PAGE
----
Shinran left his role as a low-ranking doso ("Practice-Hall Monk") at Mt. Hiei and undertook a 100-day retreat at Rokkakudo temple in Kyoto, where he had a dream on the 95th day. In this dream Prince Shotoku (in Japan he is sometimes regarded as an incarnation of Kannon Bosatsu) appeared to him, espousing a pathway to enlightenment through verse. Following the retreat, in 1201, Shinran left Mt. Hiei to study under Hōnen for the next six years. Hōnen (1133-1212) another ex-Tendai monk, left the tradition in 1175 to found his own sect, Jodo Shu ("Pure Land School"). From that time on, Shinran considered himself, even after exile, a devout disciple of Hōnen rather than a founder establishing his own, distinct Pure Land school.

During this period, Hōnen taught the new nembutsu-only practice to many people in Kyoto society and amassed a substantial following, but also increasingly came under criticism by the Buddhist establishment in Kyoto. Among the strongest critics was the monk, Myoe, and the temples of Enryakuji and Kofukuji. The latter continued to criticize Hōnen and his followers, even after they pledged to behave with good conduct, and to not slander other Buddhists.

In 1207, Hōnen's critics at Kofukuji persuaded Emperor Gotoba to proscribe Hōnen and his teachings after two of his ladies-in-waiting converted to the new faith.[1] Hōnen and his followers, among them Shinran, were forced into exile, and four of Hōnen's disciples were executed. Shinran was given a lay name, Yoshizane Fujii by the authorities but called himself Gutoku ("Stubble-headed One") instead and moved to Echigo province (today Niigata Prefecture)

It was during this exile that Shinran cultivated a deeper understanding of his own beliefs, the Pure Land teachings of Hōnen. In 1210 he married Eshinni, the daughter of an aristocrat of Echigo Province. Shinran and Eshinni had several children. His eldest son, Zenran, was alleged to have started a heretical sect of Pure Land Buddhism through claims that he received special teachings from his father. Zenran demanded control of local monto (lay follower groups), but after writing a stern letter of warning, Shinran disowned him in 1256, effectively ending Zenran's legitimacy.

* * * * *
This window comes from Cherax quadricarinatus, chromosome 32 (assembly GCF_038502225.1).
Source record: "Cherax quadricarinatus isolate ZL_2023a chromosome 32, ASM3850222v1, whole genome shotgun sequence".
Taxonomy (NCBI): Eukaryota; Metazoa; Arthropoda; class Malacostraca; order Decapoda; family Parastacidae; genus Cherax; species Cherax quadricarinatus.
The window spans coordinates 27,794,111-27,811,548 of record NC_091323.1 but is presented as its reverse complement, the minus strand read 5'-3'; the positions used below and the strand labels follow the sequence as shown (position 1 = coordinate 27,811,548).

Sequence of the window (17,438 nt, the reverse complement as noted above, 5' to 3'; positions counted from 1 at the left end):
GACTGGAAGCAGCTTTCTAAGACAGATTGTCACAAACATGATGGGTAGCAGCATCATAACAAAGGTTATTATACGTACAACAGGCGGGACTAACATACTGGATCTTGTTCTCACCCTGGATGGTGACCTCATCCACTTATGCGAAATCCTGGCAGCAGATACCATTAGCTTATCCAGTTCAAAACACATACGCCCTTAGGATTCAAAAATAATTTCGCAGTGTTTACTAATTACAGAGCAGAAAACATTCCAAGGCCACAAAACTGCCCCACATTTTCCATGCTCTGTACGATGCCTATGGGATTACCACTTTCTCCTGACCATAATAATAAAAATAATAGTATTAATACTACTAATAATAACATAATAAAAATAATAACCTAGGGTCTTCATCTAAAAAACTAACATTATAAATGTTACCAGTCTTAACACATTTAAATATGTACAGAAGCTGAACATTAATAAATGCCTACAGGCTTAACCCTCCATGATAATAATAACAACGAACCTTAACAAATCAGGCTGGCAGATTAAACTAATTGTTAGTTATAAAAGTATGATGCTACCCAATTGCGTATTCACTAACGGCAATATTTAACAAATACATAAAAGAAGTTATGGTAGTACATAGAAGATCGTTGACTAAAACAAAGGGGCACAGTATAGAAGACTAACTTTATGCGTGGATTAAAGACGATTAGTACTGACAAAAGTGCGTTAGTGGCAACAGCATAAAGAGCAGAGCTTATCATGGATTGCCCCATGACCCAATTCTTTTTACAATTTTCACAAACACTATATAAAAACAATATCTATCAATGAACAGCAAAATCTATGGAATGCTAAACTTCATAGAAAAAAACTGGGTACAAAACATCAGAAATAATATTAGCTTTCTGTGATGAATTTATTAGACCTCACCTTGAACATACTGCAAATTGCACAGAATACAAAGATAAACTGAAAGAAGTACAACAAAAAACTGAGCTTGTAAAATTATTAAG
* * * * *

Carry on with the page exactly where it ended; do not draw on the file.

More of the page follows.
In 1211 the nembutsu ban was lifted and Shinran was pardoned, but by 1212 Hōnen had died in Kyoto. Shinran never saw Hōnen following their exile. In the year of Hōnen's death, Shinran set out for the Kantō area of Japan, where he established a substantial following and began committing his ideas to writing. In 1224 he wrote his most significant book, the Kyogyoshinsho ("The True Teaching, Practice, Faith and Attainment of the Pure Land"), which contained excerpts from the Three Pure Land sutras and the Nirvana Sutra along with his own commentaries[2] and the writings of the Jodo Shinshu Patriarchs whom Shinran drew inspiration from.

In 1234, at the age of sixty, Shinran left Kantō for Kyoto (Eshinni stayed in Echigo and she may have outlived Shinran by several years), where he dedicated the rest of his years to writing. It was during this time he wrote the Wasan, a collection of verses summarizing his teachings for his followers to recite. Shinran's daughter, Kakushinni, came to Kyoto with Shinran, and cared for him in his final years and his mausoleum later became Hongwanji ('The Temple of the Original Vow'). Kakushinni was instrumental in preserving Shinran's teachings after his death, and the letters she received and saved from her mother, Eshinni, provide critical biographical information regarding Shinran's earlier life. These letters are currently preserved in the Nishi Hongwanji temple in Kyoto. Shinran died at the age of 90 in 1263[2].

Revival and Formalization
Following Shinran's death, the lay Shin monto slowly spread through the Kantō and the northeastern seaboard. Shinran's descendents maintained themselves as caretakers of Shinran's gravesite and as Shin teachers, although they continued to be ordained in the Tendai School. Some of Shinran's disciples founded their own schools of Shin Buddhism, such as the Bukko-ji and Kosho-ji, in Kyoto. Early Shin Buddhism did not truly flourish until the time of Rennyo (1415-1499), who was 8th in descent from Shinran Shonin. Through his charisma and proselytizing, Shin Buddhism was able to amass a greater following and grow in strength. In the 16th-century, during Japan's Sengoku Period the political power of Hongwanji led to several conflicts between the Hongwanji and the warlord Oda Nobunaga, culminating in a 10-year conflict over the location of the Osaka Hongwanji, which Oda Nobunaga coveted because of its strategic value. So strong did the sect become that in 1602, through mandate of the Shogun Tokugawa Ieyasu, the main temple Hongwanji in Kyoto was broken off into two sects to curb the Hongwanji's power. These two sects, the Nishi (Western) Hongwanji, and the Higashi (Eastern) Hongwanji, exist separate to this day.